The use of Zofran has been connected to serious side effects for pregnant women and the children they carry. In March 2013, the FDA expressed concern about the link between Zofran and serotonin syndrome in pregnant women. Serotonin syndrome has symptoms that include mental and behavioral alterations, rapid heartbeat, high fever, loss of consciousness, seizures and other symptoms. This potentially fatal syndrome may occur in women who are already taking antidepressants known as SSRIs (selective serotonin reuptake inhibitors).
Studies explore risks of Zofran during pregnancy
Zofran is a “Pregnancy Category B” medication: when tested on animals, the medication seems to be safe; however, it is not clear that it is safe for pregnant humans and their children. This issue has been debated in the past as some major studies once suggested that Zofran was safe in this context.
For instance, a February 2013 study published in The New England Journal of Medicine declared the medication safe and unlikely to cause birth defects. The study followed almost 2,000 women who took Zofran while pregnant between 2004 and 2011 and whose pregnancy health outcomes were recorded in a registry in Denmark. However, not long after, researchers did a more comprehensive analysis of more women from the same registry over a longer period and found that Zofran did in fact have an impact on the risk of birth defects. Further debate and study continues today.
Birth defects alleged in Zofran lawsuits
Studies indicate that Zofran can pass from the mother to the fetus through the placental barrier, particularly during the first trimester of pregnancy. In the second Danish study, which analyzed the outcomes of over 900,000 pregnant women who used Zofran, researchers found an overall increase in birth defects of about 30%.
In addition, according to the Star report, one child was born with a “musculoskeletal abnormality.” In another case, a child was born with a mouth deformation, jaundice, heart murmur and two other serious heart defects. The FDA has not made a specific pronouncement about the link between Zofran and birth defects. However, the agency has never approved the drug for use during pregnancy.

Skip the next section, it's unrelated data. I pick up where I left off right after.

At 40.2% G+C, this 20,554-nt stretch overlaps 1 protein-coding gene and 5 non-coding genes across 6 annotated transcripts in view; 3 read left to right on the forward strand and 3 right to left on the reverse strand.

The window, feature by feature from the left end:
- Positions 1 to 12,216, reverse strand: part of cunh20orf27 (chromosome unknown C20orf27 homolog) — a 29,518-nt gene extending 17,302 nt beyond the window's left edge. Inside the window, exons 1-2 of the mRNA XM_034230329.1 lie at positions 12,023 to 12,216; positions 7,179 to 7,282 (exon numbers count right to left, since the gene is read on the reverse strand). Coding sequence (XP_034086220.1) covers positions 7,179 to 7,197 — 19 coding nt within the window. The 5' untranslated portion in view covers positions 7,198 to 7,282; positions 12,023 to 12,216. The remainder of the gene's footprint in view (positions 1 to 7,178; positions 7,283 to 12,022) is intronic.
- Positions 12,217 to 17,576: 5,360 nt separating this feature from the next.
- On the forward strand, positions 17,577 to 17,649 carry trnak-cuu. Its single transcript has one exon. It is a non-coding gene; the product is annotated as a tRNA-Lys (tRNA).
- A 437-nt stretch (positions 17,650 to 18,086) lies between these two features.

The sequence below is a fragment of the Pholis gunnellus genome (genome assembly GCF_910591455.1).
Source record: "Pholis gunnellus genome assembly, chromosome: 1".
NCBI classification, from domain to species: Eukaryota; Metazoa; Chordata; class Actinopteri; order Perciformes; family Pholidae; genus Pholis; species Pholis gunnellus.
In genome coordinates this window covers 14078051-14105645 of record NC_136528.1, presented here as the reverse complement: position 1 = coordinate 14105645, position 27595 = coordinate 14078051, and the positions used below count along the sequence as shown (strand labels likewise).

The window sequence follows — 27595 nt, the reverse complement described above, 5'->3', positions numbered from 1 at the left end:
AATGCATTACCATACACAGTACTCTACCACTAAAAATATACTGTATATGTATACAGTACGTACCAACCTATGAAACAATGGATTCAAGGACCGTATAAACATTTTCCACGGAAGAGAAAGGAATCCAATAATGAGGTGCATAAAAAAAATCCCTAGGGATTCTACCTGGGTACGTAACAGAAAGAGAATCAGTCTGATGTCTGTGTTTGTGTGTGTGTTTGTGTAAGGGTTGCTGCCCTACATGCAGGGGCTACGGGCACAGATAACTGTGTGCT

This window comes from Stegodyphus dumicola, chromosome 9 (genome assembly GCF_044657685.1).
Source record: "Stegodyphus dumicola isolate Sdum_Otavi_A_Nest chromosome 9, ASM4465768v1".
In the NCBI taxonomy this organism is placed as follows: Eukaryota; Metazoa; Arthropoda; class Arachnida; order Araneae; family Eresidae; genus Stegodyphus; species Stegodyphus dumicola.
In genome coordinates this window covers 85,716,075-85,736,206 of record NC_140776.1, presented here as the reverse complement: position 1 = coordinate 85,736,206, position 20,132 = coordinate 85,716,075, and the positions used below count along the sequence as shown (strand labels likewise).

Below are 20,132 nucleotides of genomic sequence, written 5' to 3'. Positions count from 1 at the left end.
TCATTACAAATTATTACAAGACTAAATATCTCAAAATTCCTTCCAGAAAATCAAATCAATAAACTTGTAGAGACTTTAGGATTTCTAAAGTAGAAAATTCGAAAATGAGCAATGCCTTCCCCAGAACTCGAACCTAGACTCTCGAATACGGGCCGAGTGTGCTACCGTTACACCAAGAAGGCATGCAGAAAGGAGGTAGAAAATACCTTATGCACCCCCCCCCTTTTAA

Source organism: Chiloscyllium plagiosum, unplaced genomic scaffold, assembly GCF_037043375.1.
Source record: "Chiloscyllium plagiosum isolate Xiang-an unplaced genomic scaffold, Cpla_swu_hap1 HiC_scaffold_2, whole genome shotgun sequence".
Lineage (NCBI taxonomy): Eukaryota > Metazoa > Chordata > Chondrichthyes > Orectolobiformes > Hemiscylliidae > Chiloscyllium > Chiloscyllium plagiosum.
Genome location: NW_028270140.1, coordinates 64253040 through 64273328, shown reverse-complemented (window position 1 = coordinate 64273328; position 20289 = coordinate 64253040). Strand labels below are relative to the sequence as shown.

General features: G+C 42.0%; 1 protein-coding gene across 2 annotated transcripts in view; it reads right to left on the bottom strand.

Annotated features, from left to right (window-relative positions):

A recently filed lawsuit alleges that Zofran was responsible for multiple birth defects suffered by the plaintiff’s child, including several heart defects, facial deformities, low set ears, hearing problems, sensitivity to light, inguinal hernia, and webbed toes. The child in question has required 10 surgeries in her 12 years of life to repair the defects.
- WebMD, Zofran http://www.webmd.com/drugs/2/drug-30/zofran-oral/details
- Netdoctor, Zofran http://www.netdoctor.co.uk/cancer/medicines/zofran.html
- FDA, FDA Drug Safety Communication: New information regarding QT prolongation with ondansetron (Zofran) http://www.fda.gov/Drugs/DrugSafety/ucm310190.htm
- FDA, Potential Signals of Serious Risks/New Safety Information Identified by the FDA Adverse Event Reporting System (FAERS) between January– March 2013 http://www.fda.gov/Drugs/GuidanceComplianceRegulatoryInformation/Surveillance/AdverseDrugEffects/ucm351864.htm
- The Toronto Star, Birth Defects Blamed on Unapproved Morning Sickness Treatment http://www.thestar.com/news/gta/2014/06/25/birth_defects_blamed_on_unapproved_morning_sickness_treatment.html
- OBGYN News, Ondansetron: New and troubling data http://www.obgynnews.com/index.php?id=11370&type=98&tx_ttnews%5Btt_news%5D=221089&cHash=da03e20e36
- United States Department of Justice, GlaxoSmithKline to Plead Guilty and Pay$3 Billion to Resolve Fraud Allegations and Failure to Report Safety Data, www.justice.gov/opa/pr/glaxosmithkline-plead-guilty-and-pay-3-billion-resolve-fraud-allegations-and-failure-report